Monday, October 29, 2012

2619 Newton Ave. N. Goes Down, Sustained Damage In North Minneapolis Tornado...

Photos and blog post by John Hoff

The condition of 2619 Newton Ave. N. before the tornado is unknown to me. It probably wasn't in very good shape. But the tornado didn't do this place any good and, actually, was probably what put this property right over the edge toward a date with The Backhoe Of Doom.

Pictured above it what it looked like about a month ago. In the last couple days, however, 2619 Newton Ave. N. was demolished. Nothing is left now but a big, sandy hole in the ground...

Pictured above is "Before."

And below? That's today. That's "After."

Here is another photo, taken from the alley and looking the opposite way to capture the enormous hole in the ground.

The photo above makes it appear the houses in the background are sitting in front of an enormous barren moonscape, but that's kind of an optical illusion. This hole only takes up one lot and the houses are just in the background.

The last owner of 2619 Newton Ave. N. was James C. Hunt, listed at the same address. The name means nothing to me. He is some kind of mystery man.

This stretch of Newton Ave. N. has its issues. Only day before yesterday there was a shooting on the corner. The house at 2650 Newton Ave. N. has issues with the sale of pit bull puppies. And there's a Mahmood Khan house on this block at 2631 Newton Ave. N. 

A single Khan house is enough to drag down any block. However, there is one vacant lot on this block owned by the city and, with the demolition of this wrecked and vacant structure, we see some effort to make the block better.

Trying to dig up some kind of information to remark on the passing of a house that stood for 100 years, I can find a few names associated with the house. Somebody named Wayne NMN Barlow, DOB 2/1/1983, once appeared on the Hennepin County jail roster with this home as his reported address.

And a 1921 alumni directory from Carlton College in Northfield, Minnesota, lists a guy named Adrin Ellsworth Sorenson, B.A. (Bachelor of Arts) as having the profession of traveling salesman for Creamery Package Company, which had its address at 2619 Newton Ave. N. Though the directory is from 1921, Sorenson is listed as part of the class of 1919 and reportedly lived in Albert Lea, Minnesota.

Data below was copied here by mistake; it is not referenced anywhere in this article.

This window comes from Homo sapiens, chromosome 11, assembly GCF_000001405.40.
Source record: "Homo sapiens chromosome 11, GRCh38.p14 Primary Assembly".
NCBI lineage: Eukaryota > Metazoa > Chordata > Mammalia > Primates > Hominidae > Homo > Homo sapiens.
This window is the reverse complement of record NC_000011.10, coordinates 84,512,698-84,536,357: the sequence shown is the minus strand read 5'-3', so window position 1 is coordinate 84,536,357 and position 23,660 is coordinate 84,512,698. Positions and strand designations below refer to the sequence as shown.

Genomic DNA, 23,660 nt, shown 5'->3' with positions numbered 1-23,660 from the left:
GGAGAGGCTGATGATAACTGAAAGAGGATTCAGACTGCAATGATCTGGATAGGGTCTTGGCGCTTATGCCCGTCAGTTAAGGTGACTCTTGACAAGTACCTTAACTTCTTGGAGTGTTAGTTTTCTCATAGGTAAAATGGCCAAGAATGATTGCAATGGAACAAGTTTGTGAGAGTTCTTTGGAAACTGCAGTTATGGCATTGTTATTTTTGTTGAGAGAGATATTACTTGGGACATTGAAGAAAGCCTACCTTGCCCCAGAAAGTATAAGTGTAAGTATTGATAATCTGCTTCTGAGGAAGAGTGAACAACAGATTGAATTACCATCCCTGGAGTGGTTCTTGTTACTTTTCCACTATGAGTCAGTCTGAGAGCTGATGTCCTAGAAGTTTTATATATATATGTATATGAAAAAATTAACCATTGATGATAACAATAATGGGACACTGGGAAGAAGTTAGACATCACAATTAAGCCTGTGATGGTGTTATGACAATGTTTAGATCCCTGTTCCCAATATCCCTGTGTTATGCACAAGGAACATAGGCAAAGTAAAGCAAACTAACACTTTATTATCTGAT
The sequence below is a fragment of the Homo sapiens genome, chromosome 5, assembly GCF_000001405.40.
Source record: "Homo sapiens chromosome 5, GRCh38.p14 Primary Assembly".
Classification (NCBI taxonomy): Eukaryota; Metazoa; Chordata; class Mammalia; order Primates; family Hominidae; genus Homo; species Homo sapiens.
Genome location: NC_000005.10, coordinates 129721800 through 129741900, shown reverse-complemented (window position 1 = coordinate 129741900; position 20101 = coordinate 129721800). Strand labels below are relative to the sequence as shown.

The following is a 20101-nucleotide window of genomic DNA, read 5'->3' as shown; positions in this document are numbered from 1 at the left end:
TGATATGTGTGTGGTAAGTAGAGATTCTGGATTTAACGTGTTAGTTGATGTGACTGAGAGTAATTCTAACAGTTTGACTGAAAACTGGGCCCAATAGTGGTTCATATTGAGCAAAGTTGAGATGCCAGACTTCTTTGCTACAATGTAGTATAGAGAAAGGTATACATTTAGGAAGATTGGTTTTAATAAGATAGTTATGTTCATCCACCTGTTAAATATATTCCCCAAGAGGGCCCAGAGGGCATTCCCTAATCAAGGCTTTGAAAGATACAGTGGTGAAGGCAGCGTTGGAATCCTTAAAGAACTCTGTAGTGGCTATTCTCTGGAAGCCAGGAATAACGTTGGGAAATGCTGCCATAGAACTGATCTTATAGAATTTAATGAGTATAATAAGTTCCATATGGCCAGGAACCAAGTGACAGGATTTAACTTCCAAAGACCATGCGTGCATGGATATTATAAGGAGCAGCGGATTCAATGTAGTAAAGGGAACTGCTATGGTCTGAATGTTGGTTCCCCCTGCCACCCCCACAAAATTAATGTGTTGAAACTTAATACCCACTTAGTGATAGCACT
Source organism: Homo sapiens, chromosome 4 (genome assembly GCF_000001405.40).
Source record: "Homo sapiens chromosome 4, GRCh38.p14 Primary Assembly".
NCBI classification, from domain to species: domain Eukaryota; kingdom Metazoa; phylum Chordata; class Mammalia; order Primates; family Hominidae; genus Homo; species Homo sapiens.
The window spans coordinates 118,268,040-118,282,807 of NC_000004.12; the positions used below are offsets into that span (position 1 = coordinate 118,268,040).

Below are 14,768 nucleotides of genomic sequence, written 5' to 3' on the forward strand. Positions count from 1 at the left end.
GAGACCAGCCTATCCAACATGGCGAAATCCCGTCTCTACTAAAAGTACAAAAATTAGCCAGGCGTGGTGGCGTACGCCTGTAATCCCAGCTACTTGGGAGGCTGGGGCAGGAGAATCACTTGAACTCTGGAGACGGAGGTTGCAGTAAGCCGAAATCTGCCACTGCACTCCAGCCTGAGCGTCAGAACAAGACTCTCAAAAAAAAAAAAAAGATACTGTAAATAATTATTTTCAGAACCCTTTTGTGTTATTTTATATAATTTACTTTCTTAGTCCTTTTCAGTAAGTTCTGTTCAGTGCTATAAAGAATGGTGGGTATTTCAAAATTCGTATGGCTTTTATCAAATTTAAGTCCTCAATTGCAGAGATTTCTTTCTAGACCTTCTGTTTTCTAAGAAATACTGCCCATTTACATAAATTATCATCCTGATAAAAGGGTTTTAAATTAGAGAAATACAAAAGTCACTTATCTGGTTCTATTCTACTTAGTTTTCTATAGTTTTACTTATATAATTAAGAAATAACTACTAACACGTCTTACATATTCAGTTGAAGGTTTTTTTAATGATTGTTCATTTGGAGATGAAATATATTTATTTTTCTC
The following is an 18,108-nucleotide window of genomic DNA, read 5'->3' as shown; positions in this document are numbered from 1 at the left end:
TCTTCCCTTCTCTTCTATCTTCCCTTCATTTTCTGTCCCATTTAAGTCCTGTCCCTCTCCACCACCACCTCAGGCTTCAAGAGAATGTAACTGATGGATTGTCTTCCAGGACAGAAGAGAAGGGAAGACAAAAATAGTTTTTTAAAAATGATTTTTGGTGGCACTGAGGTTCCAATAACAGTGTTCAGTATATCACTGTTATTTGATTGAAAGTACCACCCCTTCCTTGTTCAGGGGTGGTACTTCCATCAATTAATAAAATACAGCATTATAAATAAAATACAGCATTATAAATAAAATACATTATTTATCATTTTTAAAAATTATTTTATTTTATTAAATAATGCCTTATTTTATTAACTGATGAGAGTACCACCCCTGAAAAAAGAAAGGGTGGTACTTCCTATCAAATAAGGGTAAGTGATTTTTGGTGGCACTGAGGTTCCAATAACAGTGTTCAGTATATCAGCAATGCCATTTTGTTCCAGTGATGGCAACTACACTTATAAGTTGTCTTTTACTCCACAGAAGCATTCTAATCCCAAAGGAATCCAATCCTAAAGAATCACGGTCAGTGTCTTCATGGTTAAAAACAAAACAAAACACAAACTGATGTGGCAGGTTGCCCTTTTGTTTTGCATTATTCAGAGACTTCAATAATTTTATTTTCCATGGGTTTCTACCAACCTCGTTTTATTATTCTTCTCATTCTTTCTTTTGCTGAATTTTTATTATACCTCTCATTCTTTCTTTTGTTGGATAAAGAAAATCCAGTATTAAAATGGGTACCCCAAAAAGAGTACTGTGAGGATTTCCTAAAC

The interesting little "Creamery Package Company" trail doesn't run very far because the name is too common to produce much with an internet search. If such an entity existed at 2619 Newton Ave. N., I suspect it was a franchise and not the entire company.

But to think once upon a time there was such an entity in our neighborhood with such a productive and nice sounding name as "Creamery Package Company."The very sound of the name fills me with a buttery flavored feeling of inner peace.

Though I had nothing to say about this house during its lifetime, I did manage to snap that one picture right before the end. Honestly, I didn't know its end was coming so quick. I simply felt the need to take a picture and document "is" before it turned into "was."

It's a good thing I did. The passage of a house in a neighborhood should not go undocumented and unremarked.

Rest in peace, 2619 Newton Ave. N. 


Anonymous said...

LOL, that top photo looks like your vacation home in N.Dakota

Johnny Northside! said...

Actually it looks like most of the homes in that entire North Dakota TOWN, ha ha.

And when I take a vacation I certainly don't take it in North Dakota. I think it was Dave Letterman who said if your travel agent books you a vacation in North Dakota it's time to get a new travel agent.